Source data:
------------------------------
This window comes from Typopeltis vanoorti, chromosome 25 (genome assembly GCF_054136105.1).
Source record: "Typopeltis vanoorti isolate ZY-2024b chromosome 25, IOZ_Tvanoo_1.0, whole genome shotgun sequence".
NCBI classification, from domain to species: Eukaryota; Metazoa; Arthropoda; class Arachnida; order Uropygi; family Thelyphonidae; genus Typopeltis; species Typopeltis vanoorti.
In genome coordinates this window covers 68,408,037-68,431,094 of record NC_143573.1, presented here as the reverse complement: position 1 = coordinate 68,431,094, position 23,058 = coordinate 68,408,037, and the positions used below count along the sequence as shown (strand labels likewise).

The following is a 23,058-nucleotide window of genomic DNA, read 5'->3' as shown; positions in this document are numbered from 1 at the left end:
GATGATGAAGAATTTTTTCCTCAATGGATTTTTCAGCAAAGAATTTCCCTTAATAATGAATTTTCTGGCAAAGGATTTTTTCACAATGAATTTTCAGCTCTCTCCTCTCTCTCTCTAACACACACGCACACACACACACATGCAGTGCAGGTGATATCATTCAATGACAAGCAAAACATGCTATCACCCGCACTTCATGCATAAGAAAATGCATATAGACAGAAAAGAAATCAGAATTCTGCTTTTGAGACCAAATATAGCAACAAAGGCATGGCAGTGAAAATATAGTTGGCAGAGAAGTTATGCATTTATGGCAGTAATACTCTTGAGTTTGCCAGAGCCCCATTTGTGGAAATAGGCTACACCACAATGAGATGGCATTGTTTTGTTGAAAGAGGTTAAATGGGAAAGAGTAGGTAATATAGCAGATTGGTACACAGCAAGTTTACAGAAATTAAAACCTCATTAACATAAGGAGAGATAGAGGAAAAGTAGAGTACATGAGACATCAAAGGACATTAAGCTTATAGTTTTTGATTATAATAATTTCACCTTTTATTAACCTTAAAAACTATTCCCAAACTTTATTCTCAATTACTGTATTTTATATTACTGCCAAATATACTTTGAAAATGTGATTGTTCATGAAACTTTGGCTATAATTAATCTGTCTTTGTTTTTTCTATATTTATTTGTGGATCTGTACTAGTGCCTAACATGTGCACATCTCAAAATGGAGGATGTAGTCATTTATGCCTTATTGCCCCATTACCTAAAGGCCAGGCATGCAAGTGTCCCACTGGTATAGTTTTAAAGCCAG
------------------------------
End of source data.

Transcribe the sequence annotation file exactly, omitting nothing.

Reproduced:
This window comes from Typopeltis vanoorti, chromosome 25 (genome assembly GCF_054136105.1).
Source record: "Typopeltis vanoorti isolate ZY-2024b chromosome 25, IOZ_Tvanoo_1.0, whole genome shotgun sequence".
NCBI classification, from domain to species: Eukaryota; Metazoa; Arthropoda; class Arachnida; order Uropygi; family Thelyphonidae; genus Typopeltis; species Typopeltis vanoorti.
In genome coordinates this window covers 68,408,037-68,431,094 of record NC_143573.1, presented here as the reverse complement: position 1 = coordinate 68,431,094, position 23,058 = coordinate 68,408,037, and the positions used below count along the sequence as shown (strand labels likewise).

The following is a 23,058-nucleotide window of genomic DNA, read 5'->3' as shown; positions in this document are numbered from 1 at the left end:
GATGATGAAGAATTTTTTCCTCAATGGATTTTTCAGCAAAGAATTTCCCTTAATAATGAATTTTCTGGCAAAGGATTTTTTCACAATGAATTTTCAGCTCTCTCCTCTCTCTCTCTAACACACACGCACACACACACACATGCAGTGCAGGTGATATCATTCAATGACAAGCAAAACATGCTATCACCCGCACTTCATGCATAAGAAAATGCATATAGACAGAAAAGAAATCAGAATTCTGCTTTTGAGACCAAATATAGCAACAAAGGCATGGCAGTGAAAATATAGTTGGCAGAGAAGTTATGCATTTATGGCAGTAATACTCTTGAGTTTGCCAGAGCCCCATTTGTGGAAATAGGCTACACCACAATGAGATGGCATTGTTTTGTTGAAAGAGGTTAAATGGGAAAGAGTAGGTAATATAGCAGATTGGTACACAGCAAGTTTACAGAAATTAAAACCTCATTAACATAAGGAGAGATAGAGGAAAAGTAGAGTACATGAGACATCAAAGGACATTAAGCTTATAGTTTTTGATTATAATAATTTCACCTTTTATTAACCTTAAAAACTATTCCCAAACTTTATTCTCAATTACTGTATTTTATATTACTGCCAAATATACTTTGAAAATGTGATTGTTCATGAAACTTTGGCTATAATTAATCTGTCTTTGTTTTTTCTATATTTATTTGTGGATCTGTACTAGTGCCTAACATGTGCACATCTCAAAATGGAGGATGTAGTCATTTATGCCTTATTGCCCCATTACCTAAAGGCCAGGCATGCAAGTGTCCCACTGGTATAGTTTTAAAGCCAG